“Maybe we should wait in the kitchen,” she hedged, uncomfortable with the quiet that had descended.
He glanced at her, his gaze indecipherable. It wasn’t warm like she’d become accustomed to. Just seeking. Had she committed some dating faux pas she was unaware of? God, she hated this. Surely there were rules or something.
“Look, uhm, you should know I really suck at this,” she said lamely.
Amusement glimmered in his eyes. “Breathe, Kylie. Like I told you before. It’s all right. We can go back into the kitchen if that makes you more comfortable. Why don’t you set the table and I’ll check on the progress of the chicken.”
Relieved to have something to break the awkwardness, she eagerly rose and headed back to the kitchen. Jensen’s hand on her shoulder stopped her just as she reached the bar.
His voice was soothing and as gentle as his touch. Her shoulder sagged beneath his hand and she turned.
“Sorry,” she muttered. “I told you I suck at this. I don’t know what I’m supposed to do. I don’t date. I don’t know how this is supposed to work.”
He put his other hand to her shoulder and pulled her carefully into his embrace. He tucked her head beneath his chin and simply hugged her. It baffled her that such a mundane thing as a hug from this man instantly calmed her.
“It’s supposed to work however we make it work,” he said matter-of-factly. “I have no expectations for you to fulfill, Kylie. I merely want to spend time with you. Share a meal and enjoy your company. That’s all. Nothing more.”
She groaned. “I’m an idiot. You can say it.”
His body shook with laughter and then he patted her on the behind. “Go set the table and let me finish my pièce de résistance.”
She busied herself putting out plates and silverware and then got fresh wineglasses and placed the opened bottle on the table just as Jensen took the casserole dish from the oven.
It smelled heavenly and there was oodles of gooey, melty cheese bubbling over the bacon and the chicken. Her stomach rumbled in appreciation as he set it down on the table.
“It looks fabulous,” she said. “Is there anything you can’t do? You’re like Superman or something. I bet you don’t suck at anything.”
He pretended to give the matter serious consideration before grinning at her. “I guess it’ll be up to you to find all my faults. And believe me, the list is long, as I’m sure you’ve already surmised during our somewhat short acquaintance.”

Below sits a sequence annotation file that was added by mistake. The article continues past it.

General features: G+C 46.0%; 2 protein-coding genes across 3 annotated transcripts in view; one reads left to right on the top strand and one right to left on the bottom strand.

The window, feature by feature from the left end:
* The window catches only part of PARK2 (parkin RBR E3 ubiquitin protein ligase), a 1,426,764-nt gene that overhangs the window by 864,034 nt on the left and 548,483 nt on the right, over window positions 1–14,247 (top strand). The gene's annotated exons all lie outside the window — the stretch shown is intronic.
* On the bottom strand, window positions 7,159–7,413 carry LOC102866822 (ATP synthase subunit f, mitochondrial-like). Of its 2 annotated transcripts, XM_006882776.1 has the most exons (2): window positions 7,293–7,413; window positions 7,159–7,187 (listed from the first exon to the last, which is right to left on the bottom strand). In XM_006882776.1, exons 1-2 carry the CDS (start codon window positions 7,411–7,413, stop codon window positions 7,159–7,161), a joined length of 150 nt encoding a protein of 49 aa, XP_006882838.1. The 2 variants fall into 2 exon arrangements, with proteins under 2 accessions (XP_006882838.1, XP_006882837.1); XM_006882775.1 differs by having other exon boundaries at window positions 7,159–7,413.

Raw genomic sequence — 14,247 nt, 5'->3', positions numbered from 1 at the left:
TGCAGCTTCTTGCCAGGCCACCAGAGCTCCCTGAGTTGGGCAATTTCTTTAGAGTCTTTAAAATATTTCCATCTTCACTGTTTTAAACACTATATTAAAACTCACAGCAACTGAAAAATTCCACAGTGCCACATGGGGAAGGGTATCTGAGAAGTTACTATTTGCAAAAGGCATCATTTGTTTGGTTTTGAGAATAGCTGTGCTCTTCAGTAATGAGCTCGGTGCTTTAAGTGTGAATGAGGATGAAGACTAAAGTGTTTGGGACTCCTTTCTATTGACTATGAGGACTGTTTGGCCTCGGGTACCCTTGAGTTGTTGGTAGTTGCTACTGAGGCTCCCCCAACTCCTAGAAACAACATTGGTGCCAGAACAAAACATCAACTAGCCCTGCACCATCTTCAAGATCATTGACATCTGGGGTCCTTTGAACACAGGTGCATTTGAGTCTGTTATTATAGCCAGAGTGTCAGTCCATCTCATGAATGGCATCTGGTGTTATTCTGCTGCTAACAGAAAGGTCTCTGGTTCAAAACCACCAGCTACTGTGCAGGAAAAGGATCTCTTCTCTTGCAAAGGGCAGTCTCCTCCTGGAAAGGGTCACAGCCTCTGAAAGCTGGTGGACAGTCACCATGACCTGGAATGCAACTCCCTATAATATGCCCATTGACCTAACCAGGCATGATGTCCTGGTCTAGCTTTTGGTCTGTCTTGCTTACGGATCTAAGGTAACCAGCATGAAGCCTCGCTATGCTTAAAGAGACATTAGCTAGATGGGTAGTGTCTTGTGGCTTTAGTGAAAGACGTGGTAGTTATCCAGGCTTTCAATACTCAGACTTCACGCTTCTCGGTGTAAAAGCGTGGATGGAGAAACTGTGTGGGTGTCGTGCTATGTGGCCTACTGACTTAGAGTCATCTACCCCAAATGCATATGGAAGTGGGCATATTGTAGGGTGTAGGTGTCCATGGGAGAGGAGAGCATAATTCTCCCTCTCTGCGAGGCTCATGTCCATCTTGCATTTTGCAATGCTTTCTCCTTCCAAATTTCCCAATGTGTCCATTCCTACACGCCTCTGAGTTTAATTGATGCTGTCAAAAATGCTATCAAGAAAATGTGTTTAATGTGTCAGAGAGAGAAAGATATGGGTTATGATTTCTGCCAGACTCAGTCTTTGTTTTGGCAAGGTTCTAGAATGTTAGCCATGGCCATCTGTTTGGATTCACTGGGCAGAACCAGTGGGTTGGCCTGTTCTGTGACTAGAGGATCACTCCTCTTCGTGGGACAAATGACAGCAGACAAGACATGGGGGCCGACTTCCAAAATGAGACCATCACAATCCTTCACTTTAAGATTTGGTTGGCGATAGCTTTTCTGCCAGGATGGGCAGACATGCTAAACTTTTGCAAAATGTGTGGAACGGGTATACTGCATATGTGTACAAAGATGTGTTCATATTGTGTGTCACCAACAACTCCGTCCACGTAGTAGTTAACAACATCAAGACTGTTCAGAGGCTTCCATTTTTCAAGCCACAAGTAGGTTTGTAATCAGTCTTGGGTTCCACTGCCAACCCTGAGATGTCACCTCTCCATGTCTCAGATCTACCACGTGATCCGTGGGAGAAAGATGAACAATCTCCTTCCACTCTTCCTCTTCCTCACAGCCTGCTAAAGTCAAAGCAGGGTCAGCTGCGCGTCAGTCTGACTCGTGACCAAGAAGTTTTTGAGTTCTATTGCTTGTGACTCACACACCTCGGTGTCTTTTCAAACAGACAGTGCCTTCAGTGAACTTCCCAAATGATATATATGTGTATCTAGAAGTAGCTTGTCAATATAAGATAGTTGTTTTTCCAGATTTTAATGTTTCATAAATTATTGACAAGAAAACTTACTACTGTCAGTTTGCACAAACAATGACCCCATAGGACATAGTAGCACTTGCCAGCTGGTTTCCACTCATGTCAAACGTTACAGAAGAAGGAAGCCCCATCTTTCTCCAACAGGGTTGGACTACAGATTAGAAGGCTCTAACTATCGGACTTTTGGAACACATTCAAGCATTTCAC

She marveled at just how different he seemed around her. Somehow lighter and not as . . . broody. She’d had the thought before but it was reinforced all the more now. He no doubt was good for her, but maybe she was also good for him? It made her feel better to think so.
“I don’t suppose we did get off on the right foot,” she admitted ruefully. “I’m willing to admit that I was mistaken about you. You aren’t quite the ogre I thought you to be.”
He arched one eyebrow as he dished out portions onto the plates. “Not quite? So there’s still room for some ogreness in your dissection of me?”
She grinned at the mock seriousness of his question. “That remains to be seen, but I’m willing to give you the benefit of the doubt.”
“So very generous, this woman I’m cooking for.”
Her smile broadened, all the early awkwardness dissipating. It was starting to feel like a real date. Like two people flirting and verging on the cusp of something new. Good God, an actual relationship even.
Okay, she had to stop that line of thought or a panic attack would hit her full force. She focused instead on the delicious-smelling plate in front of her and dug in with her knife and fork.
The first bite hit all her taste buds in just the right spots. It was perfectly seasoned, tender, the homemade honey mustard sauce utter perfection, and bacon and cheese? It was a well-known fact that it was pretty damn hard to ruin anything by putting bacon and cheese on it.
“This is wonderful,” she breathed as she swallowed her second bite. “A man who looks like you and who can cook. I can’t imagine why you’re still single.”
There was a brief flicker in his eyes, gone almost before she registered it was there. But there had been something. A shadow. A remembrance. A sore spot, evidently, judging by that betraying flash. But it was quickly gone, replaced by that warm smile that she loved so much.
“Perhaps I’m merely waiting on the right woman to settle down,” he said sagely. “One can never be too finicky when choosing the person they want to spend their life with.”